A new vision for the young people of Great Yarmouth was launched at St George’s Theatre last night, at an event inspired by MAP’s new Youth Investment Fund project and to coincide with National Youth Work Week.
The Youth Investment Fund windfall of almost £700,000 over three years is enabling MAP to provide new opportunities for young people to get involved in their communities, support their personal development and get the skills and confidence they need to enter the workplace.
Outreach work is a key part of the YIF programme of activities and MAP’s youth workers have already set up 5 separate weekly drop-in sessions in key locations across Great Yarmouth where young people have told us they have nowhere to go and nothing to do. Offering warm and welcoming spaces and professional support, the drop-ins are already proving hugely popular.
Young people want somewhere safe to go, that’s sheltered, where they can hang out with friends and where adults treat them as equals. Are they really asking for that much?’ Karla George, MAP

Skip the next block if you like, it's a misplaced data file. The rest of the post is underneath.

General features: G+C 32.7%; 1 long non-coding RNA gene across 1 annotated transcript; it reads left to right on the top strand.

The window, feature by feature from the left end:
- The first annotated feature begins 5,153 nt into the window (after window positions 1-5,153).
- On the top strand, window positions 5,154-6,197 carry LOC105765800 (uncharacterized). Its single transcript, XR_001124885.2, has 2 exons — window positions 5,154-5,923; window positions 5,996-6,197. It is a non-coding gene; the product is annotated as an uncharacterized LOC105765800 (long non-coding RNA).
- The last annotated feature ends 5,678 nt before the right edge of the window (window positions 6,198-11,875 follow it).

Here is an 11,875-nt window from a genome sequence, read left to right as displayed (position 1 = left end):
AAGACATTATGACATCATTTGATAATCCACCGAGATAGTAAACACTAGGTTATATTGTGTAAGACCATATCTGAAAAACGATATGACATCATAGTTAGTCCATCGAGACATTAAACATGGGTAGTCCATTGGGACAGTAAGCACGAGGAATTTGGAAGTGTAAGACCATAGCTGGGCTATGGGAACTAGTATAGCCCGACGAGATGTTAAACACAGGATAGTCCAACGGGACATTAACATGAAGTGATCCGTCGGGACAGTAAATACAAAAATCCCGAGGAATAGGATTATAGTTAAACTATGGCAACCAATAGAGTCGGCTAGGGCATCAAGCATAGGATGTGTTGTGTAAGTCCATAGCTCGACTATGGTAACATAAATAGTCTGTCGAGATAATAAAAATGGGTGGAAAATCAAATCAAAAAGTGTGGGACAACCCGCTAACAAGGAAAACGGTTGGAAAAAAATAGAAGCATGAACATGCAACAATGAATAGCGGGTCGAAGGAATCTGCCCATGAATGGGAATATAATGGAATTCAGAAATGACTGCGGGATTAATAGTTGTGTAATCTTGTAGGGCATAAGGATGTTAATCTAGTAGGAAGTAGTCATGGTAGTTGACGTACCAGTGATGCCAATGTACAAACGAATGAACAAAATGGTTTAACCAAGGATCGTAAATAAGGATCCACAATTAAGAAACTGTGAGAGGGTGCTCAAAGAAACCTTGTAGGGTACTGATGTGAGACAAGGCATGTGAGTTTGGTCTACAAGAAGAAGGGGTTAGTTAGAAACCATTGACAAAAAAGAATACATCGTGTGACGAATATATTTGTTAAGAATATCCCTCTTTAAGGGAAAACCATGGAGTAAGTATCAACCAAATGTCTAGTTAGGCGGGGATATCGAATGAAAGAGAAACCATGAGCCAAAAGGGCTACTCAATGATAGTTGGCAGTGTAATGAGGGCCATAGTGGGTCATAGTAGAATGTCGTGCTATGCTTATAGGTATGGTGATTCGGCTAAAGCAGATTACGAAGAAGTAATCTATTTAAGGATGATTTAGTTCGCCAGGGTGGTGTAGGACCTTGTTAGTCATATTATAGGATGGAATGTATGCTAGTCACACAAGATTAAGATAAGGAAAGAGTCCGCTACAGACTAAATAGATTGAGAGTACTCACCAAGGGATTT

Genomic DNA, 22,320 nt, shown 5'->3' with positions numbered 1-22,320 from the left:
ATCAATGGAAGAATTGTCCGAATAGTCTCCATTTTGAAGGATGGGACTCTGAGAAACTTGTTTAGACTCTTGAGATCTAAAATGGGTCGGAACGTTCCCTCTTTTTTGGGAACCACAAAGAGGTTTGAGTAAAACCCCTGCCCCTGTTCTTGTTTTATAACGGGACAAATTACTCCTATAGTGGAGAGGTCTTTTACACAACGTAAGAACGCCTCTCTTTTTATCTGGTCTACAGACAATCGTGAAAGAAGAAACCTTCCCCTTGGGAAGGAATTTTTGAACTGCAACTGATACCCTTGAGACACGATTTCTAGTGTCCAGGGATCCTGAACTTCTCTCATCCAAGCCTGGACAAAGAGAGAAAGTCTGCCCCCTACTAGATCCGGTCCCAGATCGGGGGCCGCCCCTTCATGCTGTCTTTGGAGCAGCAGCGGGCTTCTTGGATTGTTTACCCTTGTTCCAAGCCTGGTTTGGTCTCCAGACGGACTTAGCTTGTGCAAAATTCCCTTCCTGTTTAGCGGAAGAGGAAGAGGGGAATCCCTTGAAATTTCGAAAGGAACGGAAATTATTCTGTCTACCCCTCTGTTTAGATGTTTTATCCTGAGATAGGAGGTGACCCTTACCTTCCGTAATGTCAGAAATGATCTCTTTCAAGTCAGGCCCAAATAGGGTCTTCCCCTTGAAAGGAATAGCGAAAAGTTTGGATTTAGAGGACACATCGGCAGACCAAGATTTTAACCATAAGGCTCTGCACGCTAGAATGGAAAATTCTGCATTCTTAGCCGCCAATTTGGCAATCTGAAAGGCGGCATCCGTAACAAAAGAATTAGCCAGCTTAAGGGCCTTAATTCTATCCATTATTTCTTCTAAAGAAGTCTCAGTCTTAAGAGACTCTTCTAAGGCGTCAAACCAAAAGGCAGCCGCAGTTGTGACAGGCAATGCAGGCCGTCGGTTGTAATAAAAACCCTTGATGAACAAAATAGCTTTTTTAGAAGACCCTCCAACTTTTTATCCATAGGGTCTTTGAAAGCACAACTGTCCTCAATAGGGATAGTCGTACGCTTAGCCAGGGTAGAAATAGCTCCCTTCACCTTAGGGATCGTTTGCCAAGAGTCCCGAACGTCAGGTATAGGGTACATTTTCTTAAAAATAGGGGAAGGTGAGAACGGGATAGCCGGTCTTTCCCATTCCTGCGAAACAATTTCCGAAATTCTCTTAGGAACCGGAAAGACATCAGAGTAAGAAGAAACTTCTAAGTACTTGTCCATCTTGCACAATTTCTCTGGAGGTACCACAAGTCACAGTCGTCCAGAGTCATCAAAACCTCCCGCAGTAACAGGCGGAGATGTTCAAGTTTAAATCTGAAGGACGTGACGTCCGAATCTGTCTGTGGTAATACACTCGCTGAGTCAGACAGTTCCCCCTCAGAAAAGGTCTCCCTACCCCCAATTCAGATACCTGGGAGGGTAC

The celebration showcased a range of locally based services for young people including youth work, advice and counselling from Norfolk youth charity MAP. MAP’s Senior Youth Worker Karla George was among the guest speakers at the event and gave an inspirational presentation, challenging those who work with young people to think differently about their approach and putting young people at the heart of their plans.
Invited guests were also treated to a performance of a poem written by a young person who has been supported by MAP’s practitioners and a film to promote MAP’s new services in Great Yarmouth, which have been made possible by the Youth Investment Fund (YIF).
Project Manager Karla George said: ‘We are thrilled to be providing opportunities for young people in Great Yarmouth with this huge investment in youth work. There has long been a need for this type of open access provision locally.’
GYBC Community Development Manager Holly Notcutt added, ‘MAP’s new project has been able to start engaging with young people and the wider community straight away using the Neighbourhoods That Work networks. In the longer term, communities will be more resilient as they will have provision for young people that takes place on their doorstep.’